What do you say?

  • Posted on January 25, 2012 at 12:43 pm

I have a slightly complicated life. Yes, I am transgender and I am totally out about it, but with some discretion. I don’t want to be a distraction from what I’m doing, but I don’t want to be dishonest with myself either. When I did come out as trans in 2011, it was the same time that I reawakened my interest in writing poetry. Well, it’s no use writing what no-one reads, and you don’t get better by not sharing and working on it with others. So I joined the Poetry Society, adopted a mentor, and started going to monthly meetings. With more than half my portfolio addressing transgender issues, what to do? It would be very odd to go in different modes, and much more difficult to come out late in the day. For me, Andie the girl is the inspiration and the poet, so she got the job. My friends in poetry probably don’t need telling that there is a reason my skeleton is crafted by testosterone, but as a writer, I am a girl. Late middle-aged, but a girl (I’m still catching up on a lifetime).

I am also a musician, amateur, a little above average, but very busy with it. We amateur musicians can be rather promiscuous. Why play in one orchestra or band if you can play in three? It’s good for variety in music and style as well as socially. But it does mean you can never come out to just one group! You might jump in the deep end and tell the whole of one group, and then find that one person doesn’t want to understand, or talk to you personally, and as a member of another band or orchestra starts to gossip there instead. Suddenly there are sixty more people hearing things about you, and you don’t know who they are or what they are passing on to whom. Great.

Well, one friend who does now know, was very kind in asking what I would like them to say if asked about ‘the bloke with the trumpet who wears nail varnish’. In case it’s useful when you are coming out as transgender, or you can improve on it for me, here is what I said.

A good question, though not an easy one. One or two people have asked, and I just reply that I ‘have a transgendered personality’ – or some such. That’s honest: I am transgender, and have lived that way for a year now. Nail varnish is left over from my female days, bracelets and rings are a way to feel at home with myself. I want to have my ears pierced but that is very obvious (and I can’t choose to put my ears in my pockets!)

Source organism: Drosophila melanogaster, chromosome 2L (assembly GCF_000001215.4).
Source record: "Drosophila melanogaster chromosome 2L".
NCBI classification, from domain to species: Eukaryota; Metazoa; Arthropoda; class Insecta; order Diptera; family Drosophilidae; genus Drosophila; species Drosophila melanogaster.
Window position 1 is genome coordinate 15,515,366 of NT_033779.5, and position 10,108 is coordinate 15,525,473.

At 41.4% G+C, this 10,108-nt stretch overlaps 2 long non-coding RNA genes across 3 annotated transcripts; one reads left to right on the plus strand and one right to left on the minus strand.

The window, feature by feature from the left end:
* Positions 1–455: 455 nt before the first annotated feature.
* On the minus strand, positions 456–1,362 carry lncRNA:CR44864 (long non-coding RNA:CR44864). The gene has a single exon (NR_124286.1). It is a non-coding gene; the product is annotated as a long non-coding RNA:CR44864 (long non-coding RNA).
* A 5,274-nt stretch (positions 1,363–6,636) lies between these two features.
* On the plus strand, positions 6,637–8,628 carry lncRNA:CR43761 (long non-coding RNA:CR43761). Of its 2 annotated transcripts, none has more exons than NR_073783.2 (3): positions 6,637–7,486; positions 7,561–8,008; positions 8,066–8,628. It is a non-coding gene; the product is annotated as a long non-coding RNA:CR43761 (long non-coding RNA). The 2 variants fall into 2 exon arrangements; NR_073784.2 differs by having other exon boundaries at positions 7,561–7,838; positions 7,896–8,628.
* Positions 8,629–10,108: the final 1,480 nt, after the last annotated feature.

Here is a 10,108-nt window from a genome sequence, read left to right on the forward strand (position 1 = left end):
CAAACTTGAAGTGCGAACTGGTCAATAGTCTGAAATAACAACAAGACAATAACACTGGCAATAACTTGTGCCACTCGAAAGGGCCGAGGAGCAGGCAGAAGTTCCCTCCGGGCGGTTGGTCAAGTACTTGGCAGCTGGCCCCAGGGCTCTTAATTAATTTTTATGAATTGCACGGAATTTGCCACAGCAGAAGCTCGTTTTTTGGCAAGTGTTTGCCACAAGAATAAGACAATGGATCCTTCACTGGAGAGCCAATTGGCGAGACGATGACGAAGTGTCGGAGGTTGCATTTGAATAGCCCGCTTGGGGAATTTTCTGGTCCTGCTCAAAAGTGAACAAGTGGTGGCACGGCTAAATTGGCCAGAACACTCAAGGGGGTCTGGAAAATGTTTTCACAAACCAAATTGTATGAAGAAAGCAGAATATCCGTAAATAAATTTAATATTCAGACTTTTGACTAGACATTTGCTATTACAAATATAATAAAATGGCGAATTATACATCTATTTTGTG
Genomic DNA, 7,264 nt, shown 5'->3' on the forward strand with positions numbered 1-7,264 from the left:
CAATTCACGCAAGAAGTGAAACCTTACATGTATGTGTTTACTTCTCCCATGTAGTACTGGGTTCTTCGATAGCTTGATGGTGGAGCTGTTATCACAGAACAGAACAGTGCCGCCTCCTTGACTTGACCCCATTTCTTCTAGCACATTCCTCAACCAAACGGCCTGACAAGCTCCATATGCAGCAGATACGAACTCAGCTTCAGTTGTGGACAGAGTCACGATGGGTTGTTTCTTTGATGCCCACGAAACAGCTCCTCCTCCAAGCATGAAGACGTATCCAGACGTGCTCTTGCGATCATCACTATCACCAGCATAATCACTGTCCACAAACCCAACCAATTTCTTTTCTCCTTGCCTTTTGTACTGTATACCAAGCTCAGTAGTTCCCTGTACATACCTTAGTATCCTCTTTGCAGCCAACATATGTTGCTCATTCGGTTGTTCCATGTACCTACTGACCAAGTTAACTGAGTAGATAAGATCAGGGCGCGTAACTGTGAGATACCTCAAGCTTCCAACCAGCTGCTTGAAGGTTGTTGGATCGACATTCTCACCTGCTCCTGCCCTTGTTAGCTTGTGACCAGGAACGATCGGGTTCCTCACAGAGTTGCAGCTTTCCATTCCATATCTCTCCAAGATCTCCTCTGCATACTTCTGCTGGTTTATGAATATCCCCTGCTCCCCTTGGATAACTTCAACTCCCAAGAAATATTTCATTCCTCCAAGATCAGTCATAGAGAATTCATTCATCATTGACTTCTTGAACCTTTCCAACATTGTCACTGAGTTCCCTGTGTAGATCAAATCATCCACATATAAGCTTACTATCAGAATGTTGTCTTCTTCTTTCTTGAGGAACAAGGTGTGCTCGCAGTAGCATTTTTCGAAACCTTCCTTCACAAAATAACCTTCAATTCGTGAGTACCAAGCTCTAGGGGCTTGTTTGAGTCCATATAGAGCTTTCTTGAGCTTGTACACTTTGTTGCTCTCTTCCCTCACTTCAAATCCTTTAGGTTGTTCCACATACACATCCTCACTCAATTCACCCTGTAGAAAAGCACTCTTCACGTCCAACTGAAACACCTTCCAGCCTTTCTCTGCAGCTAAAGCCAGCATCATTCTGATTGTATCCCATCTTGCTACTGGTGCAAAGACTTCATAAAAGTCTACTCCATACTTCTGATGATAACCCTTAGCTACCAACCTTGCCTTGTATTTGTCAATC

The misunderstandings I want to avoid are that (a) I am gay – no, I’m not (few male to female transgender people are) and (b) I’m about to ‘have a sex change’ (wrong terminology, and again, no). Transgender is about sense of identity and self, so I don’t and can’t shy away from it any more. If it would help, I’d stand up in front of the group and explain. If I did, it would be something on the lines of:

“All men have a female side, and all women a masculine side. I am not even in the middle of that distinction, so whatever I look like now on the outside to you, I express myself as easily if not more so, as female. The biological or psychological distinctions of gender that we’ve been taught, are in no way adequate to express how hundreds of thousands of people like me actually feel about ourselves, which itself can be very different. Repressing those feelings all your life is deeply damaging and stressful. But being completely open about it always feels like a tremendous risk, because people often don’t want to understand just how much we do know about gender diversity. I am entirely comfortable with myself and happy to talk to anyone about it, and answer any questions that you wouldn’t mind being asked about yourself. I don’t want to be a distraction, but neither do I want to be the focus for uninformed gossip just because someone doesn’t have the courage or openness to talk about it or try to understand.”

When I am living as female I just blend in, so I do want it to be clear that I’m not some awful cross-dresser or drag queen: not within a million miles. But I have my man days too out of respect for those I know can’t cope with me yet.

So the short answer is “Oh, he’s just transgender. That means he feels he’s really more female than male inside, and lives that way as best she can.” (yes, pronouns are difficult!)

Maybe you can suggest better what people like me can do when life isn’t completely ‘out’.


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